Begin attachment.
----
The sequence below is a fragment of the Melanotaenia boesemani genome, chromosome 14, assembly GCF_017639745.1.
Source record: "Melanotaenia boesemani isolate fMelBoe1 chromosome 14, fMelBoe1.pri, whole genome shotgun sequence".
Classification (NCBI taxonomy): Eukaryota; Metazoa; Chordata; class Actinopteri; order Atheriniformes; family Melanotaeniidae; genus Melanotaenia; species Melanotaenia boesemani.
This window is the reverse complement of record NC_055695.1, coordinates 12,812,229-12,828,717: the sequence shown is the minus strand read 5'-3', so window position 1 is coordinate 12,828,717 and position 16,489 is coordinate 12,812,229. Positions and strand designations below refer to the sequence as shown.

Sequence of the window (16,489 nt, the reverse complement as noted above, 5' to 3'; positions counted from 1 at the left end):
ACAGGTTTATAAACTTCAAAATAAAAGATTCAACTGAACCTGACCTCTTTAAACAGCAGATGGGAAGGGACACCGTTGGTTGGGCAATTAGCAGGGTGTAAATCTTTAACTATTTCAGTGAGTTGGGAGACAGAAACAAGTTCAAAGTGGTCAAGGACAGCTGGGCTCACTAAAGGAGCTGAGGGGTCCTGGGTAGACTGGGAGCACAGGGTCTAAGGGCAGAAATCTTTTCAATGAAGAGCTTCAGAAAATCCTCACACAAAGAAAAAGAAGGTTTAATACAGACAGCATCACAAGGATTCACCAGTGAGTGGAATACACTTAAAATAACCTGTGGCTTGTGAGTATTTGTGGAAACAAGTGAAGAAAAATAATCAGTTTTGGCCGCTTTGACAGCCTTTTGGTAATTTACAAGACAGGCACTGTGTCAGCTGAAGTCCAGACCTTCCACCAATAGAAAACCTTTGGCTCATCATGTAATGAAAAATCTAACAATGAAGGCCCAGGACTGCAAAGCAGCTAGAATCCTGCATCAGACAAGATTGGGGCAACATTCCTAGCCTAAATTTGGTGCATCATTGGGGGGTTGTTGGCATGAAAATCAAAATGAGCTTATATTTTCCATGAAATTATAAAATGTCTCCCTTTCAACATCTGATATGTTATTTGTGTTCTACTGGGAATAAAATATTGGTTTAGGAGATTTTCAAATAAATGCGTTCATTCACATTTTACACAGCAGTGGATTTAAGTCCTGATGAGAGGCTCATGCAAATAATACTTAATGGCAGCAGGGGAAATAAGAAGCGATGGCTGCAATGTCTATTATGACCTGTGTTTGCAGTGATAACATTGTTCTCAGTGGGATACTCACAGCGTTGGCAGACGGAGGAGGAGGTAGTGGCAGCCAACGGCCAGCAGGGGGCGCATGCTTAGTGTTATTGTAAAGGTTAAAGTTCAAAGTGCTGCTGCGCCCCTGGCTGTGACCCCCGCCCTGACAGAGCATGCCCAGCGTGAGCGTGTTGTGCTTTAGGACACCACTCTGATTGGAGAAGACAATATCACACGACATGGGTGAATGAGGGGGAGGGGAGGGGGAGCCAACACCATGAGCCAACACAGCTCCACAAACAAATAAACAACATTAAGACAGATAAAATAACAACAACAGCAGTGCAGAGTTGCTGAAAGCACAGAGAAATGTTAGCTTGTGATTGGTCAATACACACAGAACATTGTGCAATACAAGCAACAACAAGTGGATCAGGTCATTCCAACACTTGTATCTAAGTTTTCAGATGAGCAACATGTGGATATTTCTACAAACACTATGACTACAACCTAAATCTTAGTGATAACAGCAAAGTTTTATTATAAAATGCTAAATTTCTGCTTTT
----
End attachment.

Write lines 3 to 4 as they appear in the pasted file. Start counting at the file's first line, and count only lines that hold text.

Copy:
Classification (NCBI taxonomy): Eukaryota; Metazoa; Chordata; class Actinopteri; order Atheriniformes; family Melanotaeniidae; genus Melanotaenia; species Melanotaenia boesemani.
This window is the reverse complement of record NC_055695.1, coordinates 12,812,229-12,828,717: the sequence shown is the minus strand read 5'-3', so window position 1 is coordinate 12,828,717 and position 16,489 is coordinate 12,812,229. Positions and strand designations below refer to the sequence as shown.